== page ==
Composting Garden Leaves

Discussion in 'Compost, Fertilisers & Recycling' started by welshone, Nov 6, 2020.

  1. welshone

    welshone Apprentice Gardener

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    I wish I could compost my garden leaves.

    Every year I can collect 3 or 4 black bags of leaves from my bushes and tree's at the base of the garden.

    But one of the tree's is a Sycamore and the seeds cover the whole garden when they fall over 2/3 mths and every spring/summer its a constant job of searching for new shoots from the seeds.

    Because of the seeds, all the leaves go for the council's recycle collection every week.

    Where its said to keep the leaves in bags etc for 12mths to decompose for leaf mold.

    Would this neutralise the seeds preventing them seeding to safely use as leaf mold.
     
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    • Sheal

      Sheal Total Gardener

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      I sympathise welshone. I had three Sycamores in my garden of three years and have had two removed. The seeds are more likely to sprout in compost. It is worth trying them as leaf mould in bags along with the leaves, with no soil they are more likely to rot down. The seedlings grow all over my lawns and gravel drive and like yourself I have to pull them out, but on the lawns I mow them off. In autumn I rake all the leaves but at that time there aren't any seeds on the ground. I take my leaves to the tip as they just become a soggy mess.
       
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      • Mike Allen

        Mike Allen Total Gardener

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        If I may. Briefly, as a plant pathologist. In short leaves collected and bagged will remain the same for a long time. The process and action of bagging leaves or whatever. You are simply collecting, storing and scientifically, depriving the contents to the natural elements.

        In simple terms. Leaves and all such vegetive waste, has to be allowed to die down. In the process of converting leaves and general garden waste, the process has got to be rearranged. Here the most important factor is heat and moisture. This is accomplished by the whole amount being stored and continually turned and destroyed. It is a very difficult process to explain. Certain seeds will germinate, collaps and re emerge.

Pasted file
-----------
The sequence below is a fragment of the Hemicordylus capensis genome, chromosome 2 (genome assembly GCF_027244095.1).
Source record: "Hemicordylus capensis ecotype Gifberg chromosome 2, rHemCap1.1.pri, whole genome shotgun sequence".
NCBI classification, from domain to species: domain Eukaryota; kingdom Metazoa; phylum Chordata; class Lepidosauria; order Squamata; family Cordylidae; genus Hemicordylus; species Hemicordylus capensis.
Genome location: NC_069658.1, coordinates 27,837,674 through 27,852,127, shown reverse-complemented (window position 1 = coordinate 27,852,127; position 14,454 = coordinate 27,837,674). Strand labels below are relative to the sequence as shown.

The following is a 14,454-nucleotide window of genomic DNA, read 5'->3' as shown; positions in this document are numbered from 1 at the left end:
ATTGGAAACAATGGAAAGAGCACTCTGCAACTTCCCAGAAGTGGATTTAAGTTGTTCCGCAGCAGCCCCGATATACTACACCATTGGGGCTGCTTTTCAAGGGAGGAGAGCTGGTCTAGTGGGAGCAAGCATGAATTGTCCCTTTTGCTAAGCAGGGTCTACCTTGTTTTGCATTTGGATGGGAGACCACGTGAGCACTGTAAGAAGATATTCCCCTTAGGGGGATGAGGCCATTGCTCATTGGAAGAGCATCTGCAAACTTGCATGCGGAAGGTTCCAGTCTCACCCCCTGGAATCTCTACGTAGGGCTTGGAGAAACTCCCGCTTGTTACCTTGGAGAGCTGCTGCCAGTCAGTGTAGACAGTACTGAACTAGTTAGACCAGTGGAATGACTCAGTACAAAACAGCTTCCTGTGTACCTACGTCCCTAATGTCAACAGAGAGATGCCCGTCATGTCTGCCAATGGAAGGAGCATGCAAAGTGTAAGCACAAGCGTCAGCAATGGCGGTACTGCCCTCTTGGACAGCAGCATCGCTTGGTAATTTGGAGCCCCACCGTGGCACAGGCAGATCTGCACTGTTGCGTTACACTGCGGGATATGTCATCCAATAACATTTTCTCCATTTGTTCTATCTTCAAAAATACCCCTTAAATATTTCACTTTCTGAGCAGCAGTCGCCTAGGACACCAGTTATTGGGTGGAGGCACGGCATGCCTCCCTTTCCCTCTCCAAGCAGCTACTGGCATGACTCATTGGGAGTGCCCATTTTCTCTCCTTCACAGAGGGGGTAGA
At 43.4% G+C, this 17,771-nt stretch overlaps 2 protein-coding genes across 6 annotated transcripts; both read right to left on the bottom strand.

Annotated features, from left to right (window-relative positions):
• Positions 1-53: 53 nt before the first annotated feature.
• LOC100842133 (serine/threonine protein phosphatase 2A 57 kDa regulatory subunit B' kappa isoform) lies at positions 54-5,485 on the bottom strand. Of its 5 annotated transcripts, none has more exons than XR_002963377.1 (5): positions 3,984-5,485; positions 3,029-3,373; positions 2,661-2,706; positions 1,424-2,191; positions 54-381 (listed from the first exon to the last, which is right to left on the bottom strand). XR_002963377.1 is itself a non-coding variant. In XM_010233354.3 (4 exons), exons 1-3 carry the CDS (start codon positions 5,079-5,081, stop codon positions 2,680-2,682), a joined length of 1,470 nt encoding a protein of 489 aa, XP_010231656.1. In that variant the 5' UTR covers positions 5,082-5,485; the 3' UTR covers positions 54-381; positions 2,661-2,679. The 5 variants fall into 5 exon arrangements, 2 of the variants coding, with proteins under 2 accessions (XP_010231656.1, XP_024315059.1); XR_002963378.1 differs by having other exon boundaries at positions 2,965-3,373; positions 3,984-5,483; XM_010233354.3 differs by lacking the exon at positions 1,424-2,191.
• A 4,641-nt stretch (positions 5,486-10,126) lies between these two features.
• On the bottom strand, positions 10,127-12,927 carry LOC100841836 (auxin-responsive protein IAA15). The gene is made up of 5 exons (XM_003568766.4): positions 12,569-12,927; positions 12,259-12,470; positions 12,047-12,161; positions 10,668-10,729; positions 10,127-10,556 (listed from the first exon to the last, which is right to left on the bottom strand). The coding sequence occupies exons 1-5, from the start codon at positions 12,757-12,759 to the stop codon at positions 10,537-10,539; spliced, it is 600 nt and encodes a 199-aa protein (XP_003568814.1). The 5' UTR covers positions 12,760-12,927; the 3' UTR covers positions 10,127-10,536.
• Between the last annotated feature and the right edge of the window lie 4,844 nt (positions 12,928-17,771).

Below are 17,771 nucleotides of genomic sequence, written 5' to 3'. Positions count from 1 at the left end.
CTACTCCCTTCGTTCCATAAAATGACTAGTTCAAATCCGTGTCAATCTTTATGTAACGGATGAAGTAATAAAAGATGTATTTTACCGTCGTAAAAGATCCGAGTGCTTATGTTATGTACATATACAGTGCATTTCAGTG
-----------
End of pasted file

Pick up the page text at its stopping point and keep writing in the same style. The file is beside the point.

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          Last edited: Nov 15, 2020
        • NigelJ

          NigelJ Total Gardener

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          I have a number of Ash and Sycamore trees around me, ash leaves are not a problem, sycamore are another thing. I rake them up when the majority have fallen and are nice and wet and stick them in dumpy bags, drag them behind the fruit cage and forget for 12 to 24 months; after which the nice crumbly leaf mould gets used as a mulch. I find I don't get many seedlings from this.
          The fresh seed of both trees and ivy germinates all over the place and I pull up hundreds a year.
          Autumn leaves contain little in the way of nutrients as the trees have stripped out anything useful for reuse before they fall. They are mainly cellulose, lignin and waste, as a result of this decomposition is mainly a slow fungal/bacterial process, some parts are eaten, digested by invertebrates and returned to the pile.
          Composting utilizes material with more nutrients such as grass, weeds, green leaves etc this decomposes more rapidly is mainly bacterial and generates more heat. Unfortunately a heap of only green material becomes hot, wet and smelly; so you mix in dryer material with low nutrient levels such as shredded paper, straw, cardboard and such like. Also you turn the heap regularly to mix everything up and allow air in.
          When done on a large scale composting gets hot enough to kill weed seeds, however most garden heaps are not big enough to maintain a high enough temperature for a long enough period. Hence the advice not to add weed seed heads and diseased plants to your home compost heap.
           
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